I first tried to watch Antichrist over a year ago. The movie had a decent star rating on Netflix and I had heard horror fans buzzing about it so I definitely wanted to give it a shot. My boyfriend and I sat down to watch this on a Saturday evening knowing nothing of the plot details–I don’t think we even read the full description on Netflix.
The intro of the film was entirely uncomfortable for me. The scene alternates between Dafoe and Gainsbourg’s characters being intimate while their young son Nic, toddles around, eventually falling out the second-story window. The sex scene is unnecessarily graphic and actually shows penetration (although from model actors, not our stars). To add to the atmosphere, the scene is shot in black-and-white and is also set to opera music–cue the pretentious tone for the entire film.
When I saw the child fall from the window complemented by the explicit un-simulated sex act, I stopped watching. I am not a prude by any means, but I quickly discovered Antichrist is not a casual movie. I was not in the mood to watch something so complex and weighty. So the BF and I instead opted for something lighter—reruns of My Cat from Hell.
And there Antichrist remained in my Netflix queue, where for months I was constantly reminded of its haunting intro each time I perused my queue for things to watch. I finally decided to just sit down and watch it, if for no reason other than to say I had and could also then remove the darned thing from my queue. I started from the beginning, watching the same disturbing opening scene that prevented me for so long from finishing the film. But I wanted to do the movie justice by watching it all at once.
Again I was extremely bothered by the beginning. And I was actually more offended with the unnecessarily graphic sex scene than I was with the death of the child. It just seemed unnecessary. After the controversial first scene, the audience watches as the woman emotionally unfolds on screen. She is soon committed to a psychiatric hospital when after a month of no improvement, her husband–conveniently a therapist–decides to treat her at home without the aid of medication. Despite being home, the woman still is very much disturbed. Thinking a change of scenery will help, the couple retreats to their cabin isolated in the woods–like “miles away from a road” isolated–only accessible through a lengthy trek through the wilderness by foot.
What ensues is the gradual unraveling of the woman. She doesn’t seem too concerned about the loss of her child; she’s broken up, but in a very selfish way. She repeatedly makes aggressive sexual advances towards her husband. Then becomes increasingly manic, completely overwhelmed at the idea of even leaving the cabin. The man is genuine–I believe, in his efforts to comfort his wife, but the woman is truly inconsolable at this point.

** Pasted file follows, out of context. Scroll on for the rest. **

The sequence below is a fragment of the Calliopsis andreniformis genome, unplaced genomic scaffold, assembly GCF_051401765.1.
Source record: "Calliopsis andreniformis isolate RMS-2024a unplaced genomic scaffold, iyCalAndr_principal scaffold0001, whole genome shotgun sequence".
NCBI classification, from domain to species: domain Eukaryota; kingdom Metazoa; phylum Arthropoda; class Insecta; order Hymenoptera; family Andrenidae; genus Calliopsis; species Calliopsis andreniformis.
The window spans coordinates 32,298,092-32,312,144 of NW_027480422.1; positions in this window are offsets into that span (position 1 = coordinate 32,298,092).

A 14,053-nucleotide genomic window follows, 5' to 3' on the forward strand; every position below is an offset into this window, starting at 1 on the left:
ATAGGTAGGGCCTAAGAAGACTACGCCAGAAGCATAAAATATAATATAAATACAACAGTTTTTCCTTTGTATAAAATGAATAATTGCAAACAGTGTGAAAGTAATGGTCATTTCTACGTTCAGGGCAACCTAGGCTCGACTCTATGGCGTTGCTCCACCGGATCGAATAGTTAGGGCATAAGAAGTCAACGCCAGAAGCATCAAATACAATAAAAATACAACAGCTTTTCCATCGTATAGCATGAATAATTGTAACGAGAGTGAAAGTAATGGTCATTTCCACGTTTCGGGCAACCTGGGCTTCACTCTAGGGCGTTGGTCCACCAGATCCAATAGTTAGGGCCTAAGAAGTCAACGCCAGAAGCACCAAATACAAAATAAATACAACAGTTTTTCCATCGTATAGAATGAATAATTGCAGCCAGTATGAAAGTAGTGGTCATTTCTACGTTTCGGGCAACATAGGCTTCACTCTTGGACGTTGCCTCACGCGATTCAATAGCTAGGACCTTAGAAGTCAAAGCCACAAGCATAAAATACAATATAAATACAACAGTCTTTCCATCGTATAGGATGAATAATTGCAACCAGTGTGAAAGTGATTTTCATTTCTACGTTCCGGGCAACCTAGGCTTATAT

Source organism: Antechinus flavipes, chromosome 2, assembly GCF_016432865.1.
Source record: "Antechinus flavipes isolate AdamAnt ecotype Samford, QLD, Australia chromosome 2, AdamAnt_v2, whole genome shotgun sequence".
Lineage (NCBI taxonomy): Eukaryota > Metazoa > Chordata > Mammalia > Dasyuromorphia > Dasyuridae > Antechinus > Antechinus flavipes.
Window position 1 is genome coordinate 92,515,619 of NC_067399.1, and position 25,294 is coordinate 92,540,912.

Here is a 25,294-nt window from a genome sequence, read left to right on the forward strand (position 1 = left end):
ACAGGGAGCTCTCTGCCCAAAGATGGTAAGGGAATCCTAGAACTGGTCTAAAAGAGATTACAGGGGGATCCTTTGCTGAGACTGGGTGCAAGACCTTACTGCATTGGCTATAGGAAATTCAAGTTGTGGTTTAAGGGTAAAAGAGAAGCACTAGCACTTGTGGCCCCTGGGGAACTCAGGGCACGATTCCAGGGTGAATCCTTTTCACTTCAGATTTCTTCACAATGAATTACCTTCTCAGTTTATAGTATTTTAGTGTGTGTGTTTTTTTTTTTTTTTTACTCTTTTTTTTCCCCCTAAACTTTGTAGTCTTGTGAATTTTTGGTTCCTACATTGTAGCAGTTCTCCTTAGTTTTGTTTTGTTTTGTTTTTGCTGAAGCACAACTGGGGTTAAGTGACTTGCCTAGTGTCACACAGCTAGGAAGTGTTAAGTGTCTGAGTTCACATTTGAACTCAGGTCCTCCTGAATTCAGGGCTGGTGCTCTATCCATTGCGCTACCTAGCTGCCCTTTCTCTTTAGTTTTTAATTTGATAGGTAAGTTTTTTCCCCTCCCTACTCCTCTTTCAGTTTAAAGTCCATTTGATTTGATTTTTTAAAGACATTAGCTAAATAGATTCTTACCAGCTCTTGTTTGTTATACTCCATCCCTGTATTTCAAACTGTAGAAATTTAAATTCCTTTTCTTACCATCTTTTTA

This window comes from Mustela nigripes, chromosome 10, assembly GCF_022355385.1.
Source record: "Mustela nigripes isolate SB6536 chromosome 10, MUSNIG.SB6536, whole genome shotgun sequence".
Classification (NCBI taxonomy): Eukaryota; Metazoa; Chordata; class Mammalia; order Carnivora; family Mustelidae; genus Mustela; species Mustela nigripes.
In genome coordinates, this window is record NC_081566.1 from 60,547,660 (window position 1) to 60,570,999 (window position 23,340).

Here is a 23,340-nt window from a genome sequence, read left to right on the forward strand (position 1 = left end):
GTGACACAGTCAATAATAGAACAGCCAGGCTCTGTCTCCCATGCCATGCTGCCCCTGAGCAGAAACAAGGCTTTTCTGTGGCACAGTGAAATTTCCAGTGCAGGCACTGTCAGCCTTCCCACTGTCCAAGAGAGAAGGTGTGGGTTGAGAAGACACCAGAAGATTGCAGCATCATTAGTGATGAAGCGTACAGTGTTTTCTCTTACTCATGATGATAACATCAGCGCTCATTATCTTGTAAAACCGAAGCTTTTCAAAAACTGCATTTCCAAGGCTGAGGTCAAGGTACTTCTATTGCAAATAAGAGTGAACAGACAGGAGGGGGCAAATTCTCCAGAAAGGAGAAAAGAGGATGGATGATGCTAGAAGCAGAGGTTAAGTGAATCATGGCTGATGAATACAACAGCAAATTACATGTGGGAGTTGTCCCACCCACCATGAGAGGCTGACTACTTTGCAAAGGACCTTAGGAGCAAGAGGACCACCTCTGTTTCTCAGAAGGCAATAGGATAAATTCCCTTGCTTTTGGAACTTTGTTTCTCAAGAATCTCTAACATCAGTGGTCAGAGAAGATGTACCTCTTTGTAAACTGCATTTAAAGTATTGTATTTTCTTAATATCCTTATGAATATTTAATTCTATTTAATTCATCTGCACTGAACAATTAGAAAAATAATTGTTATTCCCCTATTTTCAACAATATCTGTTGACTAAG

The husband finally gets around to reviewing Nic’s autopsy and after seeing some peculiar findings regarding the boy’s feet, he compares the report to pictures of his son taken when his wife had previously visited the cabin to work on her thesis. As soon as he realizes that the woman has been deliberately abusing their son–purposely making her child wear his shoes on the wrong feet, causing the child’s feet to deform–the man is attacked by his wife.
I’ll stop my plot summary here and note that up until this point, there is not much horror to the film. In fact, we go approximately an hour into the film with mostly dialogue and little action. And with the exception of the funeral scene–to which there is no dialogue–we encounter no other characters in the movie besides some bizarre animal sequences. There is an extreme emphasis on symbolism and artistic effect, so much so that stylistically these devices detract from whatever message von Trier was trying to connote. Accordingly, neither the woman nor Dafoe’s character are given names.
While I am not opposed to symbolism in films, I’m not sure what the message of this was. It seemed like grief/crazy/sex/genital mutilation was the crux of this movie. These individual accentuations in Antichrist detracted for me more than anything. And I also don’t understand how the name of the film relates to the nuances of the story because there is very little (if any) religious mentionings in the movie.
Perhaps von Trier achieved what he wanted, to disturb the audience and get people talking. Heavy handed, pretentious and overly symbolic, I did’t enjoy it. I wouldn’t even consider it horror until the last third of the film. That being said, I don’t know that I wouldn’t recommend it to horror fans. Despite not liking it, I do think it worth a watch.
Pros: unique, symbolic, reflective
Cons: exploitative, heavy handed, slow-paced, polarizing
Mashup status: Reminiscent of Possession (1981), think the grieving parents in Don’t Look Now (1973) meet the sexual repression of Repulsion (1965) with the ambiguousness of many a David Lynch film.